A further unexpected finding of our study was the result of a lower risk for MCI conversion in individuals having fewer children. Given the fact that we included this variable as a control variable due to a significant difference between the two MCI subgroups, this inclusion was not led by theory. To the best of our knowledge, this finding is unprecedented. A higher number of children is an indirect indicator of lower parental intelligence [64] and socio economic status (SES). Thus, we speculate that those individuals having more children may have less protection against cognitive decline, as higher intelligence and SES have a preventive influence on pathological cognitive decline [9, 10, 65]. However, our data did not reveal a meaningful relation between number of children and intelligence or years of education (as a proxy for SES), neither for men nor women (all correlations are non-significant, data not shown). Another, though highly speculative explanation, may be found in the life history theory (LHT), that states that increased reproductive effort (i.e., a higher number of offspring), might come at the expense of tissue maintenance and thus accelerate aging [66]. For instance, in a study including older women (mean age of 75 years), it was found that a higher number of children was associated with shorter telomere length [67], a proxy for cellular aging that has previously been linked to dementia risk [68]. However, a recent, prospective study did not find a meaningful association between the number of children and maternal telomere length. Rather, mothers with fewer children had even shorter telomere lengths [69]. Again, this explanation is highly speculative and more research is needed to understand the unexpected finding in our study that a greater number of children was associated with higher risk for MCI conversion.

Our findings must be interpreted in the light of the following limitations. A limiting factor of our study is the use of current motivational abilities that have been rated by informants of the participants. The assessment of current motivational abilities is flawed by the fact that it can be argued that lower current motivational abilities may be an early sign of an underlying neuropathological process rather than a premorbid risk factor. In fact, pathological cognitive decline seems to impact motivational abilities. For instance, in an own study, we were able to show that individuals with mild AD displayed higher rates in the motivational construct ‘delay discounting’ over an observation period of 2 years which indicates decreasing self-control with progressive cognitive decline [70]. Brain areas related to motivational abilities, such as the prefrontal cortex, the nucleus accumbens and the amygdala [62, 63] can all be affected by AD neuropathological processes. It is as such a possibility that lower motivational abilities in our study do reflect some sort of cognitive decline. However, this may not completely undermine our hypothesis of a protective effect of higher motivational abilities on the course of MCI, as higher levels of motivational abilities may still act as a buffer against cognitive decline, even when impairment has already begun. Nonetheless, we may not completely exclude the argument that lower current motivational abilities reflect early AD disease processes.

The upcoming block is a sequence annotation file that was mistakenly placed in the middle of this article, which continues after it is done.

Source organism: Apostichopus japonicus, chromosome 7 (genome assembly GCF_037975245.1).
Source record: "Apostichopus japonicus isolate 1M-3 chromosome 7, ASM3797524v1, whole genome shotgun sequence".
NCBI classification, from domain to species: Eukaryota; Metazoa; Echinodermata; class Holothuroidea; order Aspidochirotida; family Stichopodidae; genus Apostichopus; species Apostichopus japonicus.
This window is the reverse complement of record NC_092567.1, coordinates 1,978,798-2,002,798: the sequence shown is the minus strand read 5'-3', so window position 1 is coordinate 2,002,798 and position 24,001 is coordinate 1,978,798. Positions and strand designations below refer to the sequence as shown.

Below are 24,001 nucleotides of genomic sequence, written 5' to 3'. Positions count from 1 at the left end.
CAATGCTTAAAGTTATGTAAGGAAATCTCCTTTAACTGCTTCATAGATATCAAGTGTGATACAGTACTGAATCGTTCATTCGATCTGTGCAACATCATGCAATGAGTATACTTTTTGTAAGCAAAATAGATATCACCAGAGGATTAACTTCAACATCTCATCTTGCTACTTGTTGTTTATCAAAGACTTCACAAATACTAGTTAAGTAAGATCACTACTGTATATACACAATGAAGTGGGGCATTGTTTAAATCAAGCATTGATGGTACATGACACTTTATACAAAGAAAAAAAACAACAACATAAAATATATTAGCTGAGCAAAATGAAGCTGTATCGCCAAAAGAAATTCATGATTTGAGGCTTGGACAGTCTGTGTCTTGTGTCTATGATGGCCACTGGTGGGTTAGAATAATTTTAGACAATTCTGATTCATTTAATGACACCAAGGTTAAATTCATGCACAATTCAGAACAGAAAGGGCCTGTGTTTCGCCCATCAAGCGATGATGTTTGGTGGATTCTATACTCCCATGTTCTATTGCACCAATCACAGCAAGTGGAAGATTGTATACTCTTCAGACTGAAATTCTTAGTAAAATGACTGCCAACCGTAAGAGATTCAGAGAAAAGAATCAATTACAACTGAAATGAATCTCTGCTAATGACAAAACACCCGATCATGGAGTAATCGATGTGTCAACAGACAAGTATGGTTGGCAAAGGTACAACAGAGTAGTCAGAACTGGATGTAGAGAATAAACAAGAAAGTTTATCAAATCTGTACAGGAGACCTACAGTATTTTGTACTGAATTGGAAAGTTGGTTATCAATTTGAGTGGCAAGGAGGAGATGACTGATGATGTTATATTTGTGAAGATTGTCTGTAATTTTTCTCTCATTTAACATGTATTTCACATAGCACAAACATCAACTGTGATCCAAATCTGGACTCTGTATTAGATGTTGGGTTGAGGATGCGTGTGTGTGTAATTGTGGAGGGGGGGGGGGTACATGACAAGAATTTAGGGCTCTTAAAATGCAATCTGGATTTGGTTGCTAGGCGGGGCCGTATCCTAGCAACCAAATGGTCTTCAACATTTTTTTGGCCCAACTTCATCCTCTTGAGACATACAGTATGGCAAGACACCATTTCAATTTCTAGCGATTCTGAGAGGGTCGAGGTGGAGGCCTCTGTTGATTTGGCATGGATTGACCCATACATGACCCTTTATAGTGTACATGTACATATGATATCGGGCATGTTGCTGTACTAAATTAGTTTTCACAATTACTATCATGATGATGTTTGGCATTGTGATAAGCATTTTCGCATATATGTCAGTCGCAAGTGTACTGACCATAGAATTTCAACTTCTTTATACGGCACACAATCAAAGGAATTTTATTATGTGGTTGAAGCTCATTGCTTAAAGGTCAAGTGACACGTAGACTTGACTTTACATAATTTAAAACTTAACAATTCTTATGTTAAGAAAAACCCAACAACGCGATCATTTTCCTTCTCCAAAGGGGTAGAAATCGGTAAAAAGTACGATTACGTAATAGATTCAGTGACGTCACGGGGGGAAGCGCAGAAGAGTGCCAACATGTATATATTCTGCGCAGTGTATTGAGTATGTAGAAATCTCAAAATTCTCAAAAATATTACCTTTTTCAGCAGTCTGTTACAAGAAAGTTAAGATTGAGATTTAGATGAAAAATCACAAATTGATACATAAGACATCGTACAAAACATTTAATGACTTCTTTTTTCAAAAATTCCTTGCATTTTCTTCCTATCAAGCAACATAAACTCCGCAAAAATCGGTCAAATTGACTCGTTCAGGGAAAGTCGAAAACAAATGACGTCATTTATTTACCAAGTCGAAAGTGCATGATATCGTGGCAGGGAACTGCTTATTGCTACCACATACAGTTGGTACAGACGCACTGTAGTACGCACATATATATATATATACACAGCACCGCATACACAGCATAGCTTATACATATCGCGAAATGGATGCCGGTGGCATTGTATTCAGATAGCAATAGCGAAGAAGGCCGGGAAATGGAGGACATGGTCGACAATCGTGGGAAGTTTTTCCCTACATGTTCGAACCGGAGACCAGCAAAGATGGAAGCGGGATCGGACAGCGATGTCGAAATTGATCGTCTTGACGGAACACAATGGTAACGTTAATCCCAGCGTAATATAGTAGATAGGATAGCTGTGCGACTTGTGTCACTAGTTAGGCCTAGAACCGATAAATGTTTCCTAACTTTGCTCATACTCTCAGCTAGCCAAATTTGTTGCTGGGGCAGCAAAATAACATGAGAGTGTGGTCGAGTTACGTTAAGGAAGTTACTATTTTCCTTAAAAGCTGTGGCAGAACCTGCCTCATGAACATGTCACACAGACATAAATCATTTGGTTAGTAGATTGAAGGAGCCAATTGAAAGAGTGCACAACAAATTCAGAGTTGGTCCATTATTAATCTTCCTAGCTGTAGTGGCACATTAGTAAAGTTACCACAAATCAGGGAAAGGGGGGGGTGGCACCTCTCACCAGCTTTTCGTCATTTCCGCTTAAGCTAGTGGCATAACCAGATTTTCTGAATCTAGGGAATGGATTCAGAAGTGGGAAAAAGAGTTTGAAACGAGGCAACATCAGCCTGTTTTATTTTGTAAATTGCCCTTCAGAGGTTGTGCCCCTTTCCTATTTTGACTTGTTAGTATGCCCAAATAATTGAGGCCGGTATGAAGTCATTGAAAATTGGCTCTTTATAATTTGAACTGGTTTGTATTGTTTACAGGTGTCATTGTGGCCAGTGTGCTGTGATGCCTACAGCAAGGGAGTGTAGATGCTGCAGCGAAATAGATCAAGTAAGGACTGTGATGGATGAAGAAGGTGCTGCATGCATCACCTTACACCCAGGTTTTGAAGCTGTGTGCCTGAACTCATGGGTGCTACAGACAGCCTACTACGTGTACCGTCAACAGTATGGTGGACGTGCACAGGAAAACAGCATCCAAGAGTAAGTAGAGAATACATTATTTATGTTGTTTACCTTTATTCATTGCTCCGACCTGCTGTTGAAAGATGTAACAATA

The optimal predictor with regard to the research question of interest may have been the direct assessment of motivational abilities during midlife, i.e., decades before the first clinical signs of cognitive impairment appeared. Given that this was not feasible in the current study, other possibilities (besides the indirect assessment through estimates of motivational abilities on the basis of participants’ occupational history, see [30]), were either the retrospective assessment, which, however, is flawed by recall bias, or the use of the rating by informants, which, as we were able to show in a previous study, can be biased by the caregiving burden [71].

A further essential limiting factor is the small sample size of our study, particularly with regard to the regression analyses. Those results have to be interpreted with caution. Due to the small sample size and the related low statistical power [72], it is both likely that we did not find significant effects of factors that were previously identified as risk (MCI subtype) or protective factors (i.e., education). It is also likely that due to the small sample size our significant finding of a protective effect of motivational abilities on the course of MCI may not mirror a true effect [72], i.e., could have been an overestimation. In combination, i.e., due to the fact that our independent variable might have been affected by ongoing underlying disease processes, in combination with the small sample size, the external validity of our findings is limited, and interpretations of our results should be done with caution.